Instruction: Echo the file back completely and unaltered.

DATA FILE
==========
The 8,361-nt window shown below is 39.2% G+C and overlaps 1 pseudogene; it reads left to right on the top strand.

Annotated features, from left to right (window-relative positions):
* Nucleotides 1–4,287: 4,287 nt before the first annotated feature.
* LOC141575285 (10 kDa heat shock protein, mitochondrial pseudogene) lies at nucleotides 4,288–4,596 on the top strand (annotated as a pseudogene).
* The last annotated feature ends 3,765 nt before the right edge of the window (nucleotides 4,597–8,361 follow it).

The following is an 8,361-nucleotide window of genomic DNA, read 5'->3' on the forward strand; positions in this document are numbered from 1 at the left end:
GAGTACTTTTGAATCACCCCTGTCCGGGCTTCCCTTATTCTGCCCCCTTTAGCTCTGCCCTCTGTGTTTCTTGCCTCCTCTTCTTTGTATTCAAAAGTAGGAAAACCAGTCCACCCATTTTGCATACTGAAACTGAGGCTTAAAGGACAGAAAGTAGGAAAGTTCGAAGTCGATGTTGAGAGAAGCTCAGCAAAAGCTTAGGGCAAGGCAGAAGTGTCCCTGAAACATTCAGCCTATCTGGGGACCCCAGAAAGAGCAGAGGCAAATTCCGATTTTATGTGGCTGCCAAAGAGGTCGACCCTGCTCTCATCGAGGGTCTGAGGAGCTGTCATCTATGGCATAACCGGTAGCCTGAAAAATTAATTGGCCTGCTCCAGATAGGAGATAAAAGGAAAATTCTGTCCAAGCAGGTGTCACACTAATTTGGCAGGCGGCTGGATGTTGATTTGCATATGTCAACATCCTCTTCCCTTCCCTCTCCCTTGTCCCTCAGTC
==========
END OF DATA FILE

The 8,361-nt window shown below is 39.2% G+C and overlaps 1 pseudogene; it reads left to right on the top strand.

Annotated features, from left to right (window-relative positions):
* Nucleotides 1–4,287: 4,287 nt before the first annotated feature.
* LOC141575285 (10 kDa heat shock protein, mitochondrial pseudogene) lies at nucleotides 4,288–4,596 on the top strand (annotated as a pseudogene).
* The last annotated feature ends 3,765 nt before the right edge of the window (nucleotides 4,597–8,361 follow it).

The following is an 8,361-nucleotide window of genomic DNA, read 5'->3' on the forward strand; positions in this document are numbered from 1 at the left end:
GAGTACTTTTGAATCACCCCTGTCCGGGCTTCCCTTATTCTGCCCCCTTTAGCTCTGCCCTCTGTGTTTCTTGCCTCCTCTTCTTTGTATTCAAAAGTAGGAAAACCAGTCCACCCATTTTGCATACTGAAACTGAGGCTTAAAGGACAGAAAGTAGGAAAGTTCGAAGTCGATGTTGAGAGAAGCTCAGCAAAAGCTTAGGGCAAGGCAGAAGTGTCCCTGAAACATTCAGCCTATCTGGGGACCCCAGAAAGAGCAGAGGCAAATTCCGATTTTATGTGGCTGCCAAAGAGGTCGACCCTGCTCTCATCGAGGGTCTGAGGAGCTGTCATCTATGGCATAACCGGTAGCCTGAAAAATTAATTGGCCTGCTCCAGATAGGAGATAAAAGGAAAATTCTGTCCAAGCAGGTGTCACACTAATTTGGCAGGCGGCTGGATGTTGATTTGCATATGTCAACATCCTCTTCCCTTCCCTCTCCCTTGTCCCTCAGTC